Contextual learning in ground-penetrating radar data using Dirichlet process priors

TitleContextual learning in ground-penetrating radar data using Dirichlet process priors
Publication TypeConference Paper
Year of Publication2011
AuthorsCR Ratto, KD Morton, LM Collins, and PA Torrione
Conference NameSmart Structures and Materials 2005: Active Materials: Behavior and Mechanics
Date Published07/2011
Abstract

In landmine detection applications, fluctuation of environmental and operating conditions can limit the performance of sensors based on ground-penetrating radar (GPR) technology. As these conditions vary, the classification and fusion rules necessary for achieving high detection and low false alarm rates may change. Therefore, context-dependent learning algorithms that exploit contextual variations of GPR data to alter decision rules have been considered for improving the performance of landmine detection systems. Past approaches to contextual learning have used both generative and discriminative methods to learn a probabilistic mixture of contexts, such as a Gaussian mixture, fuzzy c-means clustering, or a mixture of random sets. However, in these approaches the number of mixture components is pre-defined, which could be problematic if the number of contexts in a data collection is unknown a priori. In this work, a generative context model is proposed which requires no a priori knowledge in the number of mixture components. This was achieved through modeling the contextual distribution in a physics-based feature space with a Gaussian mixture, while also incorporating a Dirichlet process prior to model uncertainty in the number of mixture components. This Dirichlet process Gaussian mixture model (DPGMM) was then incorporated in the previously-developed Context-Dependent Feature Selection (CDFS) framework for fusion of multiple landmine detection algorithms. Experimental results suggest that when the DPGMM was incorporated into CDFS, the degree of performance improvement over conventional fusion was greater than when a conventional fixed-order context model was used. © 2011 SPIE.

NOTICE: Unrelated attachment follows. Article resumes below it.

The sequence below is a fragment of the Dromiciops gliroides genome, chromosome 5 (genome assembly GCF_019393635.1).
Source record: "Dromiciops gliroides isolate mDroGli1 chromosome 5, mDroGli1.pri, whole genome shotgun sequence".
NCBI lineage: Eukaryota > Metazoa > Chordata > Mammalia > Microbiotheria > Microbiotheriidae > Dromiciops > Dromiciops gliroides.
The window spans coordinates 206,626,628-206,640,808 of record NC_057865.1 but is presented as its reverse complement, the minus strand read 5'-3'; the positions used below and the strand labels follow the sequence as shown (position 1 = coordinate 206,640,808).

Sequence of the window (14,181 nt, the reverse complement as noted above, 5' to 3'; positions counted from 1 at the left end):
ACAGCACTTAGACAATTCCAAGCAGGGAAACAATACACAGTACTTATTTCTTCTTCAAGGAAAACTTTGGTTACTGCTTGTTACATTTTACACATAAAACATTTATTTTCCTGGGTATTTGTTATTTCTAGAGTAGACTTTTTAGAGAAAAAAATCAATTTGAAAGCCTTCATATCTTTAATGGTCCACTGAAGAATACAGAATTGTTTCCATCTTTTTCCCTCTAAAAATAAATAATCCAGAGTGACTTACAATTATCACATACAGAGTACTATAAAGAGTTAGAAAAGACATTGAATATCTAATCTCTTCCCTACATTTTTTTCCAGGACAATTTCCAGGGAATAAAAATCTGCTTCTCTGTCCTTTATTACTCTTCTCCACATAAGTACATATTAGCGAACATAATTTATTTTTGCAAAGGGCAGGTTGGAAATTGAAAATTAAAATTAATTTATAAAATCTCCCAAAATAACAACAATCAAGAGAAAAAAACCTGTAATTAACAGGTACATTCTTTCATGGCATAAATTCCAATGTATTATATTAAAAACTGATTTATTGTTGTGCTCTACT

DOI10.1117/12.884872